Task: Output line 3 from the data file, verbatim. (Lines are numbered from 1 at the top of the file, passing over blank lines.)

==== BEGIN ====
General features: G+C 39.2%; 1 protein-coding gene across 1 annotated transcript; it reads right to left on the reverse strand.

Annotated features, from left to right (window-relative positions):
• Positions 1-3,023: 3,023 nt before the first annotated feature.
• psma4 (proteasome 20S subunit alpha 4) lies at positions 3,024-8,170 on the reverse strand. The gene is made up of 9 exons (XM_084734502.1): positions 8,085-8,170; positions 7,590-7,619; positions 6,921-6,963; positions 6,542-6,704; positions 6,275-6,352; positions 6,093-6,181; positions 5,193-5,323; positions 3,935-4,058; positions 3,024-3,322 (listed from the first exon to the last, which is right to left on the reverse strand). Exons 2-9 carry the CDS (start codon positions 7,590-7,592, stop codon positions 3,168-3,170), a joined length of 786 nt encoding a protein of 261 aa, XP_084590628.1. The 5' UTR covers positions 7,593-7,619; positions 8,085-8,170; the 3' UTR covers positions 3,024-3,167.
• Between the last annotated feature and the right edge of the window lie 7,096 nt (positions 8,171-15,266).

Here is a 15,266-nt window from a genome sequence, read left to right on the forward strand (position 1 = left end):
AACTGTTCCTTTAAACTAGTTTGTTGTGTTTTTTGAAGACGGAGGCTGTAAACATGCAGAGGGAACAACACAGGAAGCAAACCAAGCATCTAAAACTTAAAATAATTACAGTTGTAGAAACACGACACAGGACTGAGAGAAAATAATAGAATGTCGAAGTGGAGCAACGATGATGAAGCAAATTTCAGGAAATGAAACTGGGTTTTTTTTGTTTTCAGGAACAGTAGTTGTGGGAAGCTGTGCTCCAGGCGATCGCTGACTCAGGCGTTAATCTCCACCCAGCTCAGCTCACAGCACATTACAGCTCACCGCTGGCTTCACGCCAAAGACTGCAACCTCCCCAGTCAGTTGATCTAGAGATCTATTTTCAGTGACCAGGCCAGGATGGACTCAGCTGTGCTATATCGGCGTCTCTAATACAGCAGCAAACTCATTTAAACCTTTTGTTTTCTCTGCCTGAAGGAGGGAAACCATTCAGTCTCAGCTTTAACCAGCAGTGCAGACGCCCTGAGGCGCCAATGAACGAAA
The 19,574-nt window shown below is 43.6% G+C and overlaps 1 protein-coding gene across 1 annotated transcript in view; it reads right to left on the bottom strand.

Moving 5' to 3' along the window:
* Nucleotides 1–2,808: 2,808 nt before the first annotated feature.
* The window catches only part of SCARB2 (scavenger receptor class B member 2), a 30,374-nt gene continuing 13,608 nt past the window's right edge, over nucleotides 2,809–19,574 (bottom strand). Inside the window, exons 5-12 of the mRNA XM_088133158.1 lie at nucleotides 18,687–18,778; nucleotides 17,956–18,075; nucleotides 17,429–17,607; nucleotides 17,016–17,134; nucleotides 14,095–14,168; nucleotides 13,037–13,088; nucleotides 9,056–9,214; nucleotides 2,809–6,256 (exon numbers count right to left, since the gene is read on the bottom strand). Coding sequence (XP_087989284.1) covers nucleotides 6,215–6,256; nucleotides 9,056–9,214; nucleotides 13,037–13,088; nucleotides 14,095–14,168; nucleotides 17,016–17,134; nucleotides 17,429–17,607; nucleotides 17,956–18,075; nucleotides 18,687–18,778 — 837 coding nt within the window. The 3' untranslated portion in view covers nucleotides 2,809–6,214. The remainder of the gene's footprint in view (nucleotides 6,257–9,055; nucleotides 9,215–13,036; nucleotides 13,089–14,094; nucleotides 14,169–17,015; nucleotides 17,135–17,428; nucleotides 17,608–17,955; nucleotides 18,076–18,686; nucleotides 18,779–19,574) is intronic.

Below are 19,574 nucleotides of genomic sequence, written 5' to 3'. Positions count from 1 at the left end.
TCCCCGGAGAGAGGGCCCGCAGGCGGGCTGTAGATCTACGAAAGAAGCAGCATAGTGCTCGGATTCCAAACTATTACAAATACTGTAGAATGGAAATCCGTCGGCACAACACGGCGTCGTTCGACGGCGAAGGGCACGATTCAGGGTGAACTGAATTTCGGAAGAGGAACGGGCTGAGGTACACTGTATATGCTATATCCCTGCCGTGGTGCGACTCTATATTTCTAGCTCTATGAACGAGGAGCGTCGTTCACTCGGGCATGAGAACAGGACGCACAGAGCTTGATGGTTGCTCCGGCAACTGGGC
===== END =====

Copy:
• Positions 1-3,023: 3,023 nt before the first annotated feature.